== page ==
Greening Mecca

Jessica Haller – CIO and Director of The Jewish Climate Campaign

I’m in Bath. Say it like an Englishman, not like you’re in the shower. Baaath.

Six months after Hazon attended the celebration of religions at Windsor Castle, with their 7-year plans to address climate change, I returned to England to take part in the steering committee for the Green Pilgrim Cities program, sponsored by ARC (Alliance of Religions and Conservation) and the United Nations Development Program. The committee was a reunion of old-new friends from the celebration at Windsor castle, including Deputy Mayor of Jerusalem Naomi Tzur, and representatives of pilgrimage cities and religions from across the globe.

The idea, hatched at Windsor, was to unite pilgrim destinations around the world in addressing the ever-present problem of pilgrims leaving a mess in their wake.  100 million water bottles were left on the road and in the rubbish on the Hajj (the Islamic pilgrimage to Mecca) in 2008. 100 million.  That’s a lot of plastic, a lot of oil, a lot of bottles water, and a lot of money spent on a resource that should be free. The stories cross religions and regions.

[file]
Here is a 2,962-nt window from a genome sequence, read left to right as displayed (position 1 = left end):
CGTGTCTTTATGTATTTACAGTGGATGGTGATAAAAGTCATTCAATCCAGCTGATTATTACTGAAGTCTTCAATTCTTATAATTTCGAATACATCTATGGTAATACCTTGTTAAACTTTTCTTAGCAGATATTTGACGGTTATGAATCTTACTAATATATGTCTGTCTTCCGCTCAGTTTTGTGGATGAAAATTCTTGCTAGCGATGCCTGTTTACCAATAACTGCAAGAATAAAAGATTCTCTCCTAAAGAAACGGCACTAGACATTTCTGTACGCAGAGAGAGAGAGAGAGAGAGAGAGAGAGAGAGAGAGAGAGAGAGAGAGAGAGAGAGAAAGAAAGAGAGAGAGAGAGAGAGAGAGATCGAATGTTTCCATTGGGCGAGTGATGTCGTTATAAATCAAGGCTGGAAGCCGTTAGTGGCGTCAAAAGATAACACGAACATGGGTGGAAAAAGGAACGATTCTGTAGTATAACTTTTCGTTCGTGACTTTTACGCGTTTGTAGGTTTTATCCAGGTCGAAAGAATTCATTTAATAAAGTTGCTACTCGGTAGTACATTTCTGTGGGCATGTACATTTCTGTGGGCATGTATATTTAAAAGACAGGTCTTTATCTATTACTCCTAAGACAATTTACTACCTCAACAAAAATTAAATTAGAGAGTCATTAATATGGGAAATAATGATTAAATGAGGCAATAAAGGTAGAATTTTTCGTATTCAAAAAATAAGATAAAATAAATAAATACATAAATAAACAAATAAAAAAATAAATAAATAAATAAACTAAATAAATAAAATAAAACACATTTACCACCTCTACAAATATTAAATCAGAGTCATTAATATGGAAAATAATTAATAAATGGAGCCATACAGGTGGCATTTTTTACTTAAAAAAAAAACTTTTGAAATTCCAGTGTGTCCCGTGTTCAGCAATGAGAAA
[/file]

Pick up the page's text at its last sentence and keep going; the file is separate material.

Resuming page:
If with the 7-year plans at Windsor we reminded ourselves and all people of faith that our religions and our gods (yes, some have many gods) are fundamentally connected to the natural world, its preservation and growth, then we may need to also remind pilgrims on their journey of the same message. Pilgrims range from barefoot Gandis to families hitting the King David for Passover.  We’re all on the move to our holy places at special times during the year, and we all need to leave our sacred sites in better condition than how we found them.

The steering committee accomplished a lot – we settled on a name: Green Pilgrim Cities.  We established a time line: 3 months until a completed handbook, 6-months until the next funding is requested, tentative spring trip to our Jerusalem pilgrimage site; global launch in September 2011 at a new Taoist center at the Sacred Mountain of Hua Shan in China that the government is spending $800 million on for the occasion.

We outlined key value propositions, stakeholders, language to use, resources to rely on.
Hazon already plays a central role – There is specific need for our rapidly developing ‘Greening Food Guide’ which will be launched in the coming weeks.

I look forward to sharing further updates about our exciting work.



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